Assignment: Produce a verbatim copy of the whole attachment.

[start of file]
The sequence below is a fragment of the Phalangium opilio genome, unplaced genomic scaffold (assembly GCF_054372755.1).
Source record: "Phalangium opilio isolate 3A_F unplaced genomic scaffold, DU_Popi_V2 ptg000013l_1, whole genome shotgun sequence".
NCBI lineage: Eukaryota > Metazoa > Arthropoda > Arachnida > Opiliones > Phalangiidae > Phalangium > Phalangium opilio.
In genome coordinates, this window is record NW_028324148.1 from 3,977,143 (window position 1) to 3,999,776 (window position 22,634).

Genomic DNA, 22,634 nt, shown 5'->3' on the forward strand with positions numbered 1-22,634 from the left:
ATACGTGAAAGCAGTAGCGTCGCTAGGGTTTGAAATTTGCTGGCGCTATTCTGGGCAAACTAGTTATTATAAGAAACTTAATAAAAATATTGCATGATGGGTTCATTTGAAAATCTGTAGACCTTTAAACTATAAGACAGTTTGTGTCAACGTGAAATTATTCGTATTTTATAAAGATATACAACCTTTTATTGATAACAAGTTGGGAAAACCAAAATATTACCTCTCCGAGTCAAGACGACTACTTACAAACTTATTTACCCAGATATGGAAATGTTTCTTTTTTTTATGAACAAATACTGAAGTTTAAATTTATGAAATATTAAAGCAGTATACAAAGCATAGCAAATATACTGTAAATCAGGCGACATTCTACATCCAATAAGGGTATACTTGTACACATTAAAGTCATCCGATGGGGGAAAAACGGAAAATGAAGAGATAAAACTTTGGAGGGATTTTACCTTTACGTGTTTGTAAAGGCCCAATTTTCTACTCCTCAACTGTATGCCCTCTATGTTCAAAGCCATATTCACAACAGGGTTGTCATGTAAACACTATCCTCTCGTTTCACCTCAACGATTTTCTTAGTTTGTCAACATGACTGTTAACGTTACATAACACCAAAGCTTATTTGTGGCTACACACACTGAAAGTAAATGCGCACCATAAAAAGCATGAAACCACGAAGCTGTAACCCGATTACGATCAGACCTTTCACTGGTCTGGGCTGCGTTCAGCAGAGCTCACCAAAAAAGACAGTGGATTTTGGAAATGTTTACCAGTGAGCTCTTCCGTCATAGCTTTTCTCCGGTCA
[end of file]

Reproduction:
The sequence below is a fragment of the Phalangium opilio genome, unplaced genomic scaffold (assembly GCF_054372755.1).
Source record: "Phalangium opilio isolate 3A_F unplaced genomic scaffold, DU_Popi_V2 ptg000013l_1, whole genome shotgun sequence".
NCBI lineage: Eukaryota > Metazoa > Arthropoda > Arachnida > Opiliones > Phalangiidae > Phalangium > Phalangium opilio.
In genome coordinates, this window is record NW_028324148.1 from 3,977,143 (window position 1) to 3,999,776 (window position 22,634).

Genomic DNA, 22,634 nt, shown 5'->3' on the forward strand with positions numbered 1-22,634 from the left:
ATACGTGAAAGCAGTAGCGTCGCTAGGGTTTGAAATTTGCTGGCGCTATTCTGGGCAAACTAGTTATTATAAGAAACTTAATAAAAATATTGCATGATGGGTTCATTTGAAAATCTGTAGACCTTTAAACTATAAGACAGTTTGTGTCAACGTGAAATTATTCGTATTTTATAAAGATATACAACCTTTTATTGATAACAAGTTGGGAAAACCAAAATATTACCTCTCCGAGTCAAGACGACTACTTACAAACTTATTTACCCAGATATGGAAATGTTTCTTTTTTTTATGAACAAATACTGAAGTTTAAATTTATGAAATATTAAAGCAGTATACAAAGCATAGCAAATATACTGTAAATCAGGCGACATTCTACATCCAATAAGGGTATACTTGTACACATTAAAGTCATCCGATGGGGGAAAAACGGAAAATGAAGAGATAAAACTTTGGAGGGATTTTACCTTTACGTGTTTGTAAAGGCCCAATTTTCTACTCCTCAACTGTATGCCCTCTATGTTCAAAGCCATATTCACAACAGGGTTGTCATGTAAACACTATCCTCTCGTTTCACCTCAACGATTTTCTTAGTTTGTCAACATGACTGTTAACGTTACATAACACCAAAGCTTATTTGTGGCTACACACACTGAAAGTAAATGCGCACCATAAAAAGCATGAAACCACGAAGCTGTAACCCGATTACGATCAGACCTTTCACTGGTCTGGGCTGCGTTCAGCAGAGCTCACCAAAAAAGACAGTGGATTTTGGAAATGTTTACCAGTGAGCTCTTCCGTCATAGCTTTTCTCCGGTCA